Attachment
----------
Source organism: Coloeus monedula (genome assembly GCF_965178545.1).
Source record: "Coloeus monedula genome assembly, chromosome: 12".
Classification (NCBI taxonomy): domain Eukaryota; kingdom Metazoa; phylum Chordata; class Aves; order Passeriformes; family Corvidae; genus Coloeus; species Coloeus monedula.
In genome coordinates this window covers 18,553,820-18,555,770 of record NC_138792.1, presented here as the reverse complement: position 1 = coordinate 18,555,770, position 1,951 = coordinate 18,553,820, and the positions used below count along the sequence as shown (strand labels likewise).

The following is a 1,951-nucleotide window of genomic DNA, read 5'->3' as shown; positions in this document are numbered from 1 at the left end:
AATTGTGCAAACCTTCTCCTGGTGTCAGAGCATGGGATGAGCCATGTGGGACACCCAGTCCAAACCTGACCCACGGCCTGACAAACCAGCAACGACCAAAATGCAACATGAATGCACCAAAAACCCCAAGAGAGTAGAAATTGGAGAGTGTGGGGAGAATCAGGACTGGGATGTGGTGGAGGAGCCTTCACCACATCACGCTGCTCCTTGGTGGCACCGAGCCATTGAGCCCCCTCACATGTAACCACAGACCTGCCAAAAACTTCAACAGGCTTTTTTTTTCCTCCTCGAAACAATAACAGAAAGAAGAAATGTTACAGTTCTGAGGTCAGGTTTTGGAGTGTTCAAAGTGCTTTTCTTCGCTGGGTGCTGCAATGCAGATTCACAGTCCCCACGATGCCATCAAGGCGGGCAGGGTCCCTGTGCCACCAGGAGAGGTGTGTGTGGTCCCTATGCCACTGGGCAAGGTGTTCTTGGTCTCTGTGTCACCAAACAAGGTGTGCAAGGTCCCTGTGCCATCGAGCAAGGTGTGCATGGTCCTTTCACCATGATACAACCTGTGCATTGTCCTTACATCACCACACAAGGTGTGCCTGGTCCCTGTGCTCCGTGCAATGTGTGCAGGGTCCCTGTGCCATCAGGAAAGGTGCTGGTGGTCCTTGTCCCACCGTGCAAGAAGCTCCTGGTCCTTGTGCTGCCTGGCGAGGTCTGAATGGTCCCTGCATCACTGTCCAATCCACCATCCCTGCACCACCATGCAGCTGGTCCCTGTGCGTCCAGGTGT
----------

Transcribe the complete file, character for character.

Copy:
Source organism: Coloeus monedula (genome assembly GCF_965178545.1).
Source record: "Coloeus monedula genome assembly, chromosome: 12".
Classification (NCBI taxonomy): domain Eukaryota; kingdom Metazoa; phylum Chordata; class Aves; order Passeriformes; family Corvidae; genus Coloeus; species Coloeus monedula.
In genome coordinates this window covers 18,553,820-18,555,770 of record NC_138792.1, presented here as the reverse complement: position 1 = coordinate 18,555,770, position 1,951 = coordinate 18,553,820, and the positions used below count along the sequence as shown (strand labels likewise).

The following is a 1,951-nucleotide window of genomic DNA, read 5'->3' as shown; positions in this document are numbered from 1 at the left end:
AATTGTGCAAACCTTCTCCTGGTGTCAGAGCATGGGATGAGCCATGTGGGACACCCAGTCCAAACCTGACCCACGGCCTGACAAACCAGCAACGACCAAAATGCAACATGAATGCACCAAAAACCCCAAGAGAGTAGAAATTGGAGAGTGTGGGGAGAATCAGGACTGGGATGTGGTGGAGGAGCCTTCACCACATCACGCTGCTCCTTGGTGGCACCGAGCCATTGAGCCCCCTCACATGTAACCACAGACCTGCCAAAAACTTCAACAGGCTTTTTTTTTCCTCCTCGAAACAATAACAGAAAGAAGAAATGTTACAGTTCTGAGGTCAGGTTTTGGAGTGTTCAAAGTGCTTTTCTTCGCTGGGTGCTGCAATGCAGATTCACAGTCCCCACGATGCCATCAAGGCGGGCAGGGTCCCTGTGCCACCAGGAGAGGTGTGTGTGGTCCCTATGCCACTGGGCAAGGTGTTCTTGGTCTCTGTGTCACCAAACAAGGTGTGCAAGGTCCCTGTGCCATCGAGCAAGGTGTGCATGGTCCTTTCACCATGATACAACCTGTGCATTGTCCTTACATCACCACACAAGGTGTGCCTGGTCCCTGTGCTCCGTGCAATGTGTGCAGGGTCCCTGTGCCATCAGGAAAGGTGCTGGTGGTCCTTGTCCCACCGTGCAAGAAGCTCCTGGTCCTTGTGCTGCCTGGCGAGGTCTGAATGGTCCCTGCATCACTGTCCAATCCACCATCCCTGCACCACCATGCAGCTGGTCCCTGTGCGTCCAGGTGT